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Interview: Gaslight Anthem and Bayside

posted November 20, 2014, 8:56 am by Colasanti Chiara | Filed Under Interviews, Music News | comment Leave a Comment


Gaslight Anthem live

On the 10th of November, we met Gaslight Anthem and Bayside when they were about to play their Italian concert during their European tour. We luckily had the chance to talk with Alex Rosamilia from Gaslight Anthem and with Anthony Raneri from Bayside. The concert was one of the most amazing concerts of the last few months with lots of people crowd surfing, lots of people really enjoying the music and the moment, lots of people without their recording devices, just singing and dancing to the music. I witnessed how much Gaslight Anthem are loved here in Italy and happily saw the reaction reaction the audience had had during Bayside’s show: everyone wished they could have been playing more! It was a pleasure getting to know them better.

Gaslight Anthem’s Alex Rosamilia

How would you describe your music to someone who never heard your songs?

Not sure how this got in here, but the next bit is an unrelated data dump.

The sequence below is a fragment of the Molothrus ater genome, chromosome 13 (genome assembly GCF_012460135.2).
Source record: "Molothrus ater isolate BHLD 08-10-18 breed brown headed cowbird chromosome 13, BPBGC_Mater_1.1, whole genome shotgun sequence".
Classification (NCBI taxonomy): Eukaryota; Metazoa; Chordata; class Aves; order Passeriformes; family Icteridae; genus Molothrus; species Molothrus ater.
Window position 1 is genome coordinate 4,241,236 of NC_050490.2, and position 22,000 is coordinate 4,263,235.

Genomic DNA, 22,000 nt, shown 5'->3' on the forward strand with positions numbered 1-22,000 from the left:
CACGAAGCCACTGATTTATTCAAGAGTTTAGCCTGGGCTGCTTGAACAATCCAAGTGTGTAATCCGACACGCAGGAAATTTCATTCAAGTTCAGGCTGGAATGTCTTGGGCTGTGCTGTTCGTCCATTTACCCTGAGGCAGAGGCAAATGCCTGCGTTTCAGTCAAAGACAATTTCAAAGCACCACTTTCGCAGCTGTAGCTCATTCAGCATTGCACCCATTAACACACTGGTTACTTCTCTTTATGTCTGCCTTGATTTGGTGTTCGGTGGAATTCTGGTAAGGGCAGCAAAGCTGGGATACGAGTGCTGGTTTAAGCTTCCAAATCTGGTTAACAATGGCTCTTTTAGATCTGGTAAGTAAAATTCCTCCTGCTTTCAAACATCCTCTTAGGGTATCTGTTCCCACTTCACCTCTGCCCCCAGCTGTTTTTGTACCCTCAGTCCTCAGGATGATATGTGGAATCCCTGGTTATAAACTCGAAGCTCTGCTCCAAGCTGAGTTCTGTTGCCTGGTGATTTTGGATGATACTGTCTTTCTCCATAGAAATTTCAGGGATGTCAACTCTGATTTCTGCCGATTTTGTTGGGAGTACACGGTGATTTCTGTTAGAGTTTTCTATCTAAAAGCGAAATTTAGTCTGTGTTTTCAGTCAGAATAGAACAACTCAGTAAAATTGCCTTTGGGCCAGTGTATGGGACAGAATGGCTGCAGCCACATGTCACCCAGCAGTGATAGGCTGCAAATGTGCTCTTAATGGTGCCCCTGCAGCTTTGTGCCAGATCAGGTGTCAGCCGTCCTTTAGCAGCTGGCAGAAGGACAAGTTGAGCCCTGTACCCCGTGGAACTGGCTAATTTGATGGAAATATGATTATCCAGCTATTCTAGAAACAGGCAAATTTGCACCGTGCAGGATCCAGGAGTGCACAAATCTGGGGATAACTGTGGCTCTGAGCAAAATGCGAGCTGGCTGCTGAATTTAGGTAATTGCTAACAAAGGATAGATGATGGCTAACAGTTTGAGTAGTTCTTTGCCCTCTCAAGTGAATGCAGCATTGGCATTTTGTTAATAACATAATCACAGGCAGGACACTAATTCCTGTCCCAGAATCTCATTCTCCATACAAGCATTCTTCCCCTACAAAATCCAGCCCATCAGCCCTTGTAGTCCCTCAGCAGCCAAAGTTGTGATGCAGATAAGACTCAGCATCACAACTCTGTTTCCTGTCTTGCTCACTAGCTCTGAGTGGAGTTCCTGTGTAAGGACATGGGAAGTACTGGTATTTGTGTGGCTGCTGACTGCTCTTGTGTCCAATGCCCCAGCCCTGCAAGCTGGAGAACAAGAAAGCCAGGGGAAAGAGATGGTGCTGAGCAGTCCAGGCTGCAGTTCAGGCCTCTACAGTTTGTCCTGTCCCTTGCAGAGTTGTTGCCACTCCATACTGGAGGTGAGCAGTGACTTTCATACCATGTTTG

Earnest, thoughtful and rock’n’roll!

Which are your artistic influences not only in music, but in general?

I mean, there’s a lot… it depends on the day, kinda, you know? I listen to a lot of music: I was actually spending the last few hours just kinda deejaying myself on my computer! So, I guess, for today, I’d say things like Joy Division, Smiths, The Cure, that have a big influence on me… Roxy Music, that type of stuff. That’s just today, who knows what tomorrow will bring!

Gaslight Anthem live Milan

What do you think about Italy and your Italian fans?

I love Italy! I’ve Italian ancestors: I kinda feel partly Italian! My sister has the Italian citizenship: she’s married with a guy from Torino… it is in my blood! I love it here, you know: it reminds me of being a kid, growing up with my grandma!

What do you think about the actual situation in music business, right now?

I don’t think this is as negative, as everyone makes it out to be, you know. It’s a transitional period: they’re learning how to deal with that’s happening, streaming music and downloading it and not having physical copies! They’re slowly figuring out how to get around it: you know, like using things like Spotify to count for album charting, like it was part of selling the physical copies; using Youtube as a method to get there: like before there was Mtv, now there’s Youtube. I mean, they’ll figure it out: they’ve got a period to try different solutions and we’ll figure it out, I’m sure.

What would you be your advice to someone who’s trying to get known with his music?

Play. Play and tour, get in the van and don’t go home.